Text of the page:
by Mitch Talley on July 20, 2012
If General Motors, and therefore Corvette, are to thrive, it will likely take more employees like Dan Ammann.
Named the chief financial officer of the new GM last year, Ammann has wasted little time making it clear to those underneath him that he’s not one of the old guard. To illustrate his point, he recently even took his gray-metallic Corvette Z06 to 150 miles per hour in a challenge to the company’s “car guys.” Ammann is one of only 30 GM executives authorized to drive that fast on GM’s Michigan track.
He knows that GM has little time to make changes to eliminate its arrogant and stodgy bureaucracy that will enable the once-dominant carmaker to remain a relevant competitor in today’s world.
“We have a window of opportunity to bring some fundamental change to this company,” Ammann admits, “and it’s a relatively narrow window.”
His zest for reviving GM is good news for Corvette fans, who can only hope that his ideas take root and spread through the rest of the company.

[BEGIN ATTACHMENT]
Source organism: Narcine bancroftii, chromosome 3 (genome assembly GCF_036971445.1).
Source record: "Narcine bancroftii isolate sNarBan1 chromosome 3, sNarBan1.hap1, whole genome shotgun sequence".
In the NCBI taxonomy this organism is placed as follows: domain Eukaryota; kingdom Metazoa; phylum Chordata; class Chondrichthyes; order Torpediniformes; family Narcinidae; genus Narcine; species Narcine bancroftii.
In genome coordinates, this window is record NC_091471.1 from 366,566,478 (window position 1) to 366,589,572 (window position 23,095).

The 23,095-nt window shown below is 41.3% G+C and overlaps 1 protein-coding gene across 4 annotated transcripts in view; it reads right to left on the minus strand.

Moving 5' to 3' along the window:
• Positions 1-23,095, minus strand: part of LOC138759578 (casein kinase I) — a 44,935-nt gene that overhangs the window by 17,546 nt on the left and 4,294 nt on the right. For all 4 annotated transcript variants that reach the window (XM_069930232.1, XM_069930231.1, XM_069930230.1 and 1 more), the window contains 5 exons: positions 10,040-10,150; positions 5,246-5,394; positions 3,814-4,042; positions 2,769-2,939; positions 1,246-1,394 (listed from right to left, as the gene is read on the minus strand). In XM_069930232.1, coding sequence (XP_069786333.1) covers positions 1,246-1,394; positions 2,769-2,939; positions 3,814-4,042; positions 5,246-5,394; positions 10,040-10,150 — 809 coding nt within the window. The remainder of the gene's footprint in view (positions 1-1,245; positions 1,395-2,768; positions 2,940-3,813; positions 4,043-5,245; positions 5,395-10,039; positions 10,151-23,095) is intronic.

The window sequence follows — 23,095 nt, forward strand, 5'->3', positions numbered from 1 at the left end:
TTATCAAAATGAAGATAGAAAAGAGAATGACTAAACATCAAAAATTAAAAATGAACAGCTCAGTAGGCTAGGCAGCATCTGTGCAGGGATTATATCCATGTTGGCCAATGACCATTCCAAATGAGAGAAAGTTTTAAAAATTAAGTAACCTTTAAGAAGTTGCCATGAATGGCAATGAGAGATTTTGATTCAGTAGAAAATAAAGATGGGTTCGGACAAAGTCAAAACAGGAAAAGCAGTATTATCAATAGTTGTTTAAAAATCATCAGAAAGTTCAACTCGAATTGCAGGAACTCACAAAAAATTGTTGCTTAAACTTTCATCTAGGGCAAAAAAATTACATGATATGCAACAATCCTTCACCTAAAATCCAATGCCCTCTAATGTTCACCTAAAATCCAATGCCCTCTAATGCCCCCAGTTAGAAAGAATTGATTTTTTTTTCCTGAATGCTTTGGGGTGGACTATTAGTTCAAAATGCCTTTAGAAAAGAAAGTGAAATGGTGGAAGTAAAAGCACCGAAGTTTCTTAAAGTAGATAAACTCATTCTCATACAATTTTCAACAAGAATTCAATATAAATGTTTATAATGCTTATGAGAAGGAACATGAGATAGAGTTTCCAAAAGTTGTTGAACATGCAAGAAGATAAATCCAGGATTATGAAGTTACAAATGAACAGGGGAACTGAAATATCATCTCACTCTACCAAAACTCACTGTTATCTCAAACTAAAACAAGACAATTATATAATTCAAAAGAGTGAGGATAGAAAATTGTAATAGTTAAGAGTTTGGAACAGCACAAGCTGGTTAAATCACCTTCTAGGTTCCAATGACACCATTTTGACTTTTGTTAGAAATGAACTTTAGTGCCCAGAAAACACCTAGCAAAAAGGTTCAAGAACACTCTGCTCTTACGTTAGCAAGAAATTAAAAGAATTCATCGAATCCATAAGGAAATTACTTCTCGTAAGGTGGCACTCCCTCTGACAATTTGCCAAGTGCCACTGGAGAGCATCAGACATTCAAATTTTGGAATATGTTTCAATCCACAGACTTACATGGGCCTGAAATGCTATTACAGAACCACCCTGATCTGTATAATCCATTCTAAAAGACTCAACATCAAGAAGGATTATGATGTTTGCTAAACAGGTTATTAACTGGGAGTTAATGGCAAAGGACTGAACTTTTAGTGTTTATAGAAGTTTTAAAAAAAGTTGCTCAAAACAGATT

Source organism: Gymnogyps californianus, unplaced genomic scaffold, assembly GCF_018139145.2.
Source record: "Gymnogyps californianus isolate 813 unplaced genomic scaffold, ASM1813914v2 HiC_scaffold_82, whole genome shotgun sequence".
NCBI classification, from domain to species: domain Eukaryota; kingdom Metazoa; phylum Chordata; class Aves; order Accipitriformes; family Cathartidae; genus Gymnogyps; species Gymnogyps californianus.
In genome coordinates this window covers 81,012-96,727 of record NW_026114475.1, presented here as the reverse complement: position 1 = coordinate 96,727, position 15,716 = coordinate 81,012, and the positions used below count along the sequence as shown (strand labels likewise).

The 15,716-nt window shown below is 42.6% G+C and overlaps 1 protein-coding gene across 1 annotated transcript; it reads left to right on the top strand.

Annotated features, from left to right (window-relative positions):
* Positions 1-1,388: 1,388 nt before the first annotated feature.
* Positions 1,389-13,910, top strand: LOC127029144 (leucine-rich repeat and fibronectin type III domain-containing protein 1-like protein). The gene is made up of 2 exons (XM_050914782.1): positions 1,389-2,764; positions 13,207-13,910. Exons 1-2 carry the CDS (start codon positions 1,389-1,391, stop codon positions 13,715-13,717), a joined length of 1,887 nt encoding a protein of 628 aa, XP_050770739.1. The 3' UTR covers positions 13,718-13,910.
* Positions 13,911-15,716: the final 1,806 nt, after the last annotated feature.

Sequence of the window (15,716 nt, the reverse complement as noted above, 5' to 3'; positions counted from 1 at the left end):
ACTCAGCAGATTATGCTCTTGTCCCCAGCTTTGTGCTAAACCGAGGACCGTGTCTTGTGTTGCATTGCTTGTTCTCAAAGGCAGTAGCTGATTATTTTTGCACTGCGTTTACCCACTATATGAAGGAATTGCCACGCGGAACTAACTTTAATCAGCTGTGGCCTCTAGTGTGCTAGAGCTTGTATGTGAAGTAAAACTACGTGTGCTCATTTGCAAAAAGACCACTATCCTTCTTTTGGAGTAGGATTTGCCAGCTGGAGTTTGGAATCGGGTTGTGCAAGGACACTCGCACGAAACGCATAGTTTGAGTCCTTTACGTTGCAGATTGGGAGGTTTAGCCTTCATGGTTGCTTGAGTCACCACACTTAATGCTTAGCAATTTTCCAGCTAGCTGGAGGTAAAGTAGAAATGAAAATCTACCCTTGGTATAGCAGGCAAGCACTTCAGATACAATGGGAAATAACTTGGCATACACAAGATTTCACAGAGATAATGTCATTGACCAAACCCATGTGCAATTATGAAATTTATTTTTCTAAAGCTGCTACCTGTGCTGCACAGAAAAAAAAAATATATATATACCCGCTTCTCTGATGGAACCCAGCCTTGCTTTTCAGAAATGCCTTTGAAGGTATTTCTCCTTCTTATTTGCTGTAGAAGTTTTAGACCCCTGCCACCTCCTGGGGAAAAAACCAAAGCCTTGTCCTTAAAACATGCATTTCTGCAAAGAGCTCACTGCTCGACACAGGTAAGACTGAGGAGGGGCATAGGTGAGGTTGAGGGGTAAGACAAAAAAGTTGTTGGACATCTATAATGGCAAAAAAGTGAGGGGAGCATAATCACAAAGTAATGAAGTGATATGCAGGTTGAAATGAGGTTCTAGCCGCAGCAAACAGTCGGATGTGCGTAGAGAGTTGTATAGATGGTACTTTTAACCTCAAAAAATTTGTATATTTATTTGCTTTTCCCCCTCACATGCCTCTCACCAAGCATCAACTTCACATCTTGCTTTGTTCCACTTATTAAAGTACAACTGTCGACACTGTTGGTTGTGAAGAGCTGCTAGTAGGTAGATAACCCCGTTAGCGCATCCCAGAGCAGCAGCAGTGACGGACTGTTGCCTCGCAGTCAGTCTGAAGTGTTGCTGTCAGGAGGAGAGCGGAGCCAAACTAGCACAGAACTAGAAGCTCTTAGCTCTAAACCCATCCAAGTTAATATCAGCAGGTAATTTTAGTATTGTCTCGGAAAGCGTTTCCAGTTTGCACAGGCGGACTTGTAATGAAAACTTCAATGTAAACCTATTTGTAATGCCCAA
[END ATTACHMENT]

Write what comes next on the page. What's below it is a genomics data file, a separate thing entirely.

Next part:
After he advised GM during its bankruptcy and restructuring as head of industrial investment banking at Morgan Stanley. Ammann earned respect from Wall Street, who have even labeled him a possible successor to current CEO Dan Akerson.
One of Ammann’s major goals so far has been to simplify the financial information shared by his team, which includes more than 4,000 people around the world.
To set an example, at a recent meeting, he used only three slides instead of the 15 it might have taken in past years in a speech to 20,000 GM product development employees.
“We’ve never had a problem of not having enough data, but we haven’t always done a good job of distilling it down to what’s really important,” Ammann said.
Critics say that the same old middle managers are still around, below new top executives like Ammann, and after all, it was they who helped drive GM into the ground in the first place.
But former GM Vice Chairman Bob Lutz believes Ammann can make a difference.
Photo Credit: Reuters/Rebecca Cook
“Dan Ammann is the ‘real deal,’ and has already done a lot to strip stupid thinking and analysis out of the finance group,” Lutz said. “But ‘bean counter-itis’ and short-term thinking are ever present, at many levels, and in all functions.”